Teaching English as a Foreign Language (TEFL)

Teaching English as a Foreign Language (TEFL) is a tried and tested way for people to see the world, to gain valuable work experience and for others to earn a living. If you're interested in doing TEFL, here's what you need to know.

TEFL qualifications

A TEFL qualification gives you a knowledge of English grammar and the classroom skills you need to teach effectively.

Look for courses that lead to a recognised qualification such as the Cambridge/RSA Certificate in English Language Teaching to Adults (CELTA) or the Trinity CertTESOL (Certificate in Teaching English to Speakers of Other Languages).

To get a qualification, the quickest option is a one-month full-time course. Private language schools across the UK offer courses at a cost of £800 to £1,000. You may want to look for a school that is a member of the Association for Accredited English Language Centres.

There are also distance learning or part-time options, but it's important to check whether you will get teaching practice or not - experience in the classroom makes all the difference.

Looking for a TEFL job

You can look for a job in the Education Guardian, Times Educational Supplement or on TEFL websites. Jobs are typically in private language schools or state schools.

As speaking English is key to career progression in many countries, you will find jobs across the globe, including Europe, Asia and Latin America. Having a second language would greatly increase your chances of gaining employment.

Big recruiters include the Japanese Government which advertises its Japan Exchange and Teaching (JET) scheme every autumn. If you're feeling adventurous, you could look for a job in your chosen country while there.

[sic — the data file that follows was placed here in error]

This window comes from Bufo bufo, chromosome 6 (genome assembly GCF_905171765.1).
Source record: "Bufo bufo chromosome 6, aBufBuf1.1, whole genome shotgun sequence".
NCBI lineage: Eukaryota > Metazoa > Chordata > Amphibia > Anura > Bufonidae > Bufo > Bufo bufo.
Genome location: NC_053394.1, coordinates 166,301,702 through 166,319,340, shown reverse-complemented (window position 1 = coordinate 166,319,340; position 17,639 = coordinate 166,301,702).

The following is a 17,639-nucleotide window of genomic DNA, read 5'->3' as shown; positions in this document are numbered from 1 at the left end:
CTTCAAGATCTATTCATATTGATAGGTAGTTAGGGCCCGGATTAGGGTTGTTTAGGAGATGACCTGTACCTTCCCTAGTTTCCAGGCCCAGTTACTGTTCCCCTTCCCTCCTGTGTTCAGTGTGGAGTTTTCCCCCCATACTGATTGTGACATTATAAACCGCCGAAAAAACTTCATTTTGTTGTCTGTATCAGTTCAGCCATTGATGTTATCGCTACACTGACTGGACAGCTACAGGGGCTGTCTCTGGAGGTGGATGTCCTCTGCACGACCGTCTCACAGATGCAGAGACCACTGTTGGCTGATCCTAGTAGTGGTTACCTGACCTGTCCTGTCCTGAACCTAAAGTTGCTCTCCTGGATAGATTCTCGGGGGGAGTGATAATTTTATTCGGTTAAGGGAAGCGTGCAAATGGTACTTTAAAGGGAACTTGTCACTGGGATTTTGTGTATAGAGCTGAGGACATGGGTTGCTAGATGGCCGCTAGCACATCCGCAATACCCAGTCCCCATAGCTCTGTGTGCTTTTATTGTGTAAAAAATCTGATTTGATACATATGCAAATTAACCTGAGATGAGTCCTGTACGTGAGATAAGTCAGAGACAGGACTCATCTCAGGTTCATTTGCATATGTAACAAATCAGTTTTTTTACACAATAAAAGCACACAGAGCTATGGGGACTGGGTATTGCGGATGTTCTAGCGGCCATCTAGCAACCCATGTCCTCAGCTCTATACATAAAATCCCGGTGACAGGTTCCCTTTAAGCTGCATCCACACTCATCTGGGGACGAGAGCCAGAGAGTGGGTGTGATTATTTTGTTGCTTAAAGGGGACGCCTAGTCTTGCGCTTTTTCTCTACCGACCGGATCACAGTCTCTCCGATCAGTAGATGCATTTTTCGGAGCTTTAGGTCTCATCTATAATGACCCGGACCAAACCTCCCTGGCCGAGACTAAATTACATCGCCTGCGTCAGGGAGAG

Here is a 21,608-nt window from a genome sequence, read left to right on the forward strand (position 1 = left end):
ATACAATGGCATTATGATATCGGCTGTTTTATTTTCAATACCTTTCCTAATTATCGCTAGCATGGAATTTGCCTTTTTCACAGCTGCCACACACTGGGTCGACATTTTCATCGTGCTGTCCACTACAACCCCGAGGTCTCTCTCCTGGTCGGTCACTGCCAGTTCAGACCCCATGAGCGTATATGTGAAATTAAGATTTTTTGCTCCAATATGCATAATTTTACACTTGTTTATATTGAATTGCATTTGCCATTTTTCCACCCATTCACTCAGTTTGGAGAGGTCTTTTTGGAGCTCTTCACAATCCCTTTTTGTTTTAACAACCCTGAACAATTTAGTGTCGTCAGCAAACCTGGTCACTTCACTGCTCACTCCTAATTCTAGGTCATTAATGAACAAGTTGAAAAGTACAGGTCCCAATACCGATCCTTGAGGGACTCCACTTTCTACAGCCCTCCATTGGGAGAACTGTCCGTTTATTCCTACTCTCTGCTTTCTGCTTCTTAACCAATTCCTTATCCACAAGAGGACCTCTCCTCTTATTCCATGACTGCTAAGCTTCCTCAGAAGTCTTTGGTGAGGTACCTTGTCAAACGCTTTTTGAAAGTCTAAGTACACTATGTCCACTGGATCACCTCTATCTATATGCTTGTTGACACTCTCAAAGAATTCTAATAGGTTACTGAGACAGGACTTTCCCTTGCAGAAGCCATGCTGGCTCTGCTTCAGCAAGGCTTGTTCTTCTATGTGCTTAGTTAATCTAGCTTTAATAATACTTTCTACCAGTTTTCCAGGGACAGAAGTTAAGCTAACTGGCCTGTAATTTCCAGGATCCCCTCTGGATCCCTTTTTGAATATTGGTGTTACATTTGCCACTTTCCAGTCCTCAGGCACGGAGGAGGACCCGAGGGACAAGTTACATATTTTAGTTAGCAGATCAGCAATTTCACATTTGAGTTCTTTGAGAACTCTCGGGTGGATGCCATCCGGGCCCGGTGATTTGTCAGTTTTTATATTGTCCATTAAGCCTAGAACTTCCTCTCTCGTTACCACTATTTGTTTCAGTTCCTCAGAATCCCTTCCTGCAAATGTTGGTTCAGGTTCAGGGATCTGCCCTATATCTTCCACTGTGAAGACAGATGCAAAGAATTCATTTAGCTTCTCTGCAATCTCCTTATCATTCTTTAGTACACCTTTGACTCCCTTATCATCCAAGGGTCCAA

If you do this outside Europe, you will need to check the visa situation beforehand. Most contracts are for a minimum of a year. Some jobs include free flights or subsidised accommodation. Salaries vary greatly, depending on the cost of living in each country.

You may be teaching children or adults and the job may involve early morning or evening work. Check your contract for the total weekly teaching hours and annual holiday entitlement.

TEFL and your career

Employers look favourably on graduates who have spent a year teaching abroad. You will have gained valuable skills, experienced a different culture and you may have learnt a foreign language.

If you want to make a career out of TEFL, you will need to take further qualifications after several years teaching. You can take either a diploma or Masters (MA) in TEFL.

Decide if TEFL is right for you

Ask yourself whether you would enjoy teaching. Are you sociable? Can you imagine standing in front of a class of children or business people? Will you enjoy doing lesson preparation? Are you a good listener?

Doing a TEFL course will greatly help you with confidence and classroom technique. Spending a whole year far from home is not for everybody so find out as much as you can about the location and culture you'll be living in: for example, whether you'll be based in a village or city, and how easy it will be to meet people.

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